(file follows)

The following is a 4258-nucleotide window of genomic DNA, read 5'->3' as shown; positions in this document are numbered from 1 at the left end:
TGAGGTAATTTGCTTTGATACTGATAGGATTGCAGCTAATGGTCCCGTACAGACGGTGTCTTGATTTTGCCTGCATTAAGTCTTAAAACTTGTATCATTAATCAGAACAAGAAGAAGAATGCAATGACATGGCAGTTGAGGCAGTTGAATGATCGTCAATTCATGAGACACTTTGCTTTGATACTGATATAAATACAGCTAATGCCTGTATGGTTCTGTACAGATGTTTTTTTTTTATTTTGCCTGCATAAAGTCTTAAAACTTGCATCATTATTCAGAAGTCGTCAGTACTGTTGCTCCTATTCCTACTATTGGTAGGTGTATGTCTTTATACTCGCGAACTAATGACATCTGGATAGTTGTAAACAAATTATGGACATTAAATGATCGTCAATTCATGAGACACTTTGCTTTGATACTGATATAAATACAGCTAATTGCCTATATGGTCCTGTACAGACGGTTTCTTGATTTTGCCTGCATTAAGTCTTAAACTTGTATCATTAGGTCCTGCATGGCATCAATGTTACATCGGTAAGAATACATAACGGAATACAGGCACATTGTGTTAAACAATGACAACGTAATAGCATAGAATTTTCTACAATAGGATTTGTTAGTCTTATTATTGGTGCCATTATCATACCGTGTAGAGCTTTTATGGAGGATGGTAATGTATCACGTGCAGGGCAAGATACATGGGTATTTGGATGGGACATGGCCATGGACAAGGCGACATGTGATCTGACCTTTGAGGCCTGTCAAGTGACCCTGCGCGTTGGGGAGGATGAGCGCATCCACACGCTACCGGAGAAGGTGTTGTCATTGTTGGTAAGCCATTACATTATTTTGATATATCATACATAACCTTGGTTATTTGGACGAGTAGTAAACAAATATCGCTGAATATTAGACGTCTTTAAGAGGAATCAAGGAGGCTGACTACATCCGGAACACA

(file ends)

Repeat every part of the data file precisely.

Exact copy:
The following is a 4258-nucleotide window of genomic DNA, read 5'->3' as shown; positions in this document are numbered from 1 at the left end:
TGAGGTAATTTGCTTTGATACTGATAGGATTGCAGCTAATGGTCCCGTACAGACGGTGTCTTGATTTTGCCTGCATTAAGTCTTAAAACTTGTATCATTAATCAGAACAAGAAGAAGAATGCAATGACATGGCAGTTGAGGCAGTTGAATGATCGTCAATTCATGAGACACTTTGCTTTGATACTGATATAAATACAGCTAATGCCTGTATGGTTCTGTACAGATGTTTTTTTTTTATTTTGCCTGCATAAAGTCTTAAAACTTGCATCATTATTCAGAAGTCGTCAGTACTGTTGCTCCTATTCCTACTATTGGTAGGTGTATGTCTTTATACTCGCGAACTAATGACATCTGGATAGTTGTAAACAAATTATGGACATTAAATGATCGTCAATTCATGAGACACTTTGCTTTGATACTGATATAAATACAGCTAATTGCCTATATGGTCCTGTACAGACGGTTTCTTGATTTTGCCTGCATTAAGTCTTAAACTTGTATCATTAGGTCCTGCATGGCATCAATGTTACATCGGTAAGAATACATAACGGAATACAGGCACATTGTGTTAAACAATGACAACGTAATAGCATAGAATTTTCTACAATAGGATTTGTTAGTCTTATTATTGGTGCCATTATCATACCGTGTAGAGCTTTTATGGAGGATGGTAATGTATCACGTGCAGGGCAAGATACATGGGTATTTGGATGGGACATGGCCATGGACAAGGCGACATGTGATCTGACCTTTGAGGCCTGTCAAGTGACCCTGCGCGTTGGGGAGGATGAGCGCATCCACACGCTACCGGAGAAGGTGTTGTCATTGTTGGTAAGCCATTACATTATTTTGATATATCATACATAACCTTGGTTATTTGGACGAGTAGTAAACAAATATCGCTGAATATTAGACGTCTTTAAGAGGAATCAAGGAGGCTGACTACATCCGGAACACA